Updated with market close and total return information.
NEW YORK (TheStreet) -- Many banks are trying to grow their commercial and industrial loan books, which is of prime importance to investors as other loan balances continue to shrink.
"Banks covet C&I loans because it is the area showing the earliest growth as we emerge from the recession," says Jefferies analyst Ken Usdin, "and many banks that previously had commercial real estate loans concentration are looking to remix their loan portfolios.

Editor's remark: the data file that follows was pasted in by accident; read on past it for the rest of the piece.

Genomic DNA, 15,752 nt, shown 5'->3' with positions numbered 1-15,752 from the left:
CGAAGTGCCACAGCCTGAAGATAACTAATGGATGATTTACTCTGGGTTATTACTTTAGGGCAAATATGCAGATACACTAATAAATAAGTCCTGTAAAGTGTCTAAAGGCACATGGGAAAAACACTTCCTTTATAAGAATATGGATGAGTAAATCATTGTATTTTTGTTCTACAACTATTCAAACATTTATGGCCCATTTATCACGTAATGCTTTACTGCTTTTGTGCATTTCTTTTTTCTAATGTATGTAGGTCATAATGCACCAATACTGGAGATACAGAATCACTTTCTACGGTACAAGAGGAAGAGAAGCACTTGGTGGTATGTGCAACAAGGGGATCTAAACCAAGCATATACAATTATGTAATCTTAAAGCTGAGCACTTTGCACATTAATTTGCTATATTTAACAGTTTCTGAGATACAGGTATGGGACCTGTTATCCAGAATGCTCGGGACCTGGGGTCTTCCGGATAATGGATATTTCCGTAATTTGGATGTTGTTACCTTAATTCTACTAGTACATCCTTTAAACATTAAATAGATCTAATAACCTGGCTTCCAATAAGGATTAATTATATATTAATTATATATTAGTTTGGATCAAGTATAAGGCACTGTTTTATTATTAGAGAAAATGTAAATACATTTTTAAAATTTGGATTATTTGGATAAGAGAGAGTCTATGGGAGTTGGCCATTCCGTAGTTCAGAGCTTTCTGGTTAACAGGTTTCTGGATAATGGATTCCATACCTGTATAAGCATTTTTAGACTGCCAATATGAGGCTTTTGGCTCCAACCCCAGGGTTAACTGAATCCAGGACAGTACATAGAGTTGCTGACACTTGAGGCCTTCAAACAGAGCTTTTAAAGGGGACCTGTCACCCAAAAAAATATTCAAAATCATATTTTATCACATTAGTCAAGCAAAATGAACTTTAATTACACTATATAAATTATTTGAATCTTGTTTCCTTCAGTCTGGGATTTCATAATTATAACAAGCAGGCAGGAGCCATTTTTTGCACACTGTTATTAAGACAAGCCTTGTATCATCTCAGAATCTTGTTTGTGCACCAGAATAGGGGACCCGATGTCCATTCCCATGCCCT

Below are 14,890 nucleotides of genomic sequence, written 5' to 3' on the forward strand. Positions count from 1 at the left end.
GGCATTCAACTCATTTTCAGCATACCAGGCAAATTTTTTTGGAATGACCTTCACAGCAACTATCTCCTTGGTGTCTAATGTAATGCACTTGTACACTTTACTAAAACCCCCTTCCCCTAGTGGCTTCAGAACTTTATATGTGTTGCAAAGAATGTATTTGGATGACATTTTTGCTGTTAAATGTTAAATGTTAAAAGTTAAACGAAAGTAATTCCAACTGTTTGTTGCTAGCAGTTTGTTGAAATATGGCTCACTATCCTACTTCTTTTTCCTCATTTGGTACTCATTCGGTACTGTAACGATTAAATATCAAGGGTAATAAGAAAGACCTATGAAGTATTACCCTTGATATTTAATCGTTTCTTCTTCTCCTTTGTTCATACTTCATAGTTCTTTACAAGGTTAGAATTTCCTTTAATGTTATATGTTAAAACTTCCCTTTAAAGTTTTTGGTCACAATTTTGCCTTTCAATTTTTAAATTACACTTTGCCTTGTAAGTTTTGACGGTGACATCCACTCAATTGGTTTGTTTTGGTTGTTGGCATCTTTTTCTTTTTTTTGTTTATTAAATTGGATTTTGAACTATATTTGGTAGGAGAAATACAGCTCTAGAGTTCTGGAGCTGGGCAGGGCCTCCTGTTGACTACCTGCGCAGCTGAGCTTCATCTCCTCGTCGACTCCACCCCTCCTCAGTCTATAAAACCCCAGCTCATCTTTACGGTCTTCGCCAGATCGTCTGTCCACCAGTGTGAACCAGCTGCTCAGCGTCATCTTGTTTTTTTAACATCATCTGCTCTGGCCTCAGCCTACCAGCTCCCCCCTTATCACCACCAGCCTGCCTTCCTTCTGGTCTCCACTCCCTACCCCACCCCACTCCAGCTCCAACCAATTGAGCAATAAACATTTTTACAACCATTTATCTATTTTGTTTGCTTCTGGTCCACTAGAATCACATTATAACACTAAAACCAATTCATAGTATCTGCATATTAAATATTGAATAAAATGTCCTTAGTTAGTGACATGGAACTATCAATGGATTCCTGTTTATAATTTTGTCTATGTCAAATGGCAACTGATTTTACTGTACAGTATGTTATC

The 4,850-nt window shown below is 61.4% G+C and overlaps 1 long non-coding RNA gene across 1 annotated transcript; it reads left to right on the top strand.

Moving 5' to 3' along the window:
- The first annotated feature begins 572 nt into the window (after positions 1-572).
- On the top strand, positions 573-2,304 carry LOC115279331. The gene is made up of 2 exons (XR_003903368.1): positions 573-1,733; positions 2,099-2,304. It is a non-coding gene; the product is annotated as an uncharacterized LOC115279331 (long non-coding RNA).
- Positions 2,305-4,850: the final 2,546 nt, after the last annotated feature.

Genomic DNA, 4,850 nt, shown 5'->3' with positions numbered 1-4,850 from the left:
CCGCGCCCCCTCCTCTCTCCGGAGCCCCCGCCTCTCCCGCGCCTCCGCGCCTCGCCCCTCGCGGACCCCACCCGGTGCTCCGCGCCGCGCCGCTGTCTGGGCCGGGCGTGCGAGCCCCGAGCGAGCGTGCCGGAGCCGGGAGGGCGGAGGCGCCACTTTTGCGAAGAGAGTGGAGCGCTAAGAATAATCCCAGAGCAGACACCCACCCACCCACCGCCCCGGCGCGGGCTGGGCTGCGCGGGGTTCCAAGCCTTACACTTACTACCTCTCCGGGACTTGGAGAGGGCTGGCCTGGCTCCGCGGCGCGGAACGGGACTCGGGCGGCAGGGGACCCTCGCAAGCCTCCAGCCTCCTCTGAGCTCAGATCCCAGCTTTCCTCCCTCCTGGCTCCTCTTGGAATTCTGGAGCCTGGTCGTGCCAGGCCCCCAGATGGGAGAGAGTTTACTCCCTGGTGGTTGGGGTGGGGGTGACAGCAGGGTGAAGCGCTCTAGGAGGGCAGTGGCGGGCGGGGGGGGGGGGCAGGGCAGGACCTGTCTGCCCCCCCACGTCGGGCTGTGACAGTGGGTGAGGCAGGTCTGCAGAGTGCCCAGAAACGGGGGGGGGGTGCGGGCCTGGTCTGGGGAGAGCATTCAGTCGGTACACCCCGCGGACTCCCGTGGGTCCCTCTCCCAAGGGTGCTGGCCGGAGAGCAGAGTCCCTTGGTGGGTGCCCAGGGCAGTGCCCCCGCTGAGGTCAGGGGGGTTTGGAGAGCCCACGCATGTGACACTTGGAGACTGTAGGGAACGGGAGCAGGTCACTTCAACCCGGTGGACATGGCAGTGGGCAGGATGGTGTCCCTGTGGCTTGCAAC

Usdin says that non-real estate commercial and industrial loans are "generally more of a variable rate product, so a lot of banks are hoping that when rates eventually go up, they will benefit from expanded net interest margins, as the loans adjust to higher rates."The net interest margin is the difference between a bank's average yield on loans and investments and its average cost for deposits and borrowings. While many banks are seeing solid growth in non-interest bearing checking account deposits, net interest margins are still being pressured by the prolonged low-rate environment. Growing C&I loan balances and building varied relationships with the borrowers -- including business checking accounts, for example -- is very important for banks preparing for the eventual rise in interest rates. Usdin on Wednesday highlighted a number of community banks showing impressive C&I loan growth, although it is probable that "some was spurred by seasonality" and the expiration of capital expenditure tax credits. "As such, we would expect the pace of loan growth to be lower in 1Q," he said. Among the largest banks in the Jefferies coverage universe growing commercial loans, Comerica (CMA) of Dallas stood out, with C&I loan growth of 8% during the fourth quarter, to $25.0 billion as of Dec. 30, while total loans grew 3.5%, to $42.7 billion. Usdin said that "growth in C&I led the way as CMA experienced a strong quarter in its dealer finance and mortgage banker businesses," but that Comerica's "forward guidance is fairly cautious given the company is only calling for 2%-5% average loan growth in 2012." The analyst rates Comerica a "Hold," with a $28 price target, and estimates the company will earn $2.40 a share in 2012, followed by EPS of $2.50 in 2013. Comerica's shares closed at $29.47 Wednesday, returning 14% year-to-date, following a 38% decline in 2011. Interested in more on Comerica? See TheStreet Ratings' report card for this stock. Another large regional player showing strong fourth-quarter commercial loan growth was KeyCorp (KEY) of Cleveland, with C&I loans increasing 7% during the fourth quarter, to $19.4 billion, as of Dec. 30. Usdin said that the company's "loan growth continues to build, as strength in C&I has outpaced run-off from exit portfolios," and that although the company's wind-down of certain loan types "will likely a put a cap on overall growth potential," the company "has beaten most expectations for total loan growth to return to positive territory." The analyst has a "Hold" rating on KeyCorp, with an $8 price target, and estimates the company will earn 70 cents a share in 2012, followed by EPS of 75 cents in 2013.
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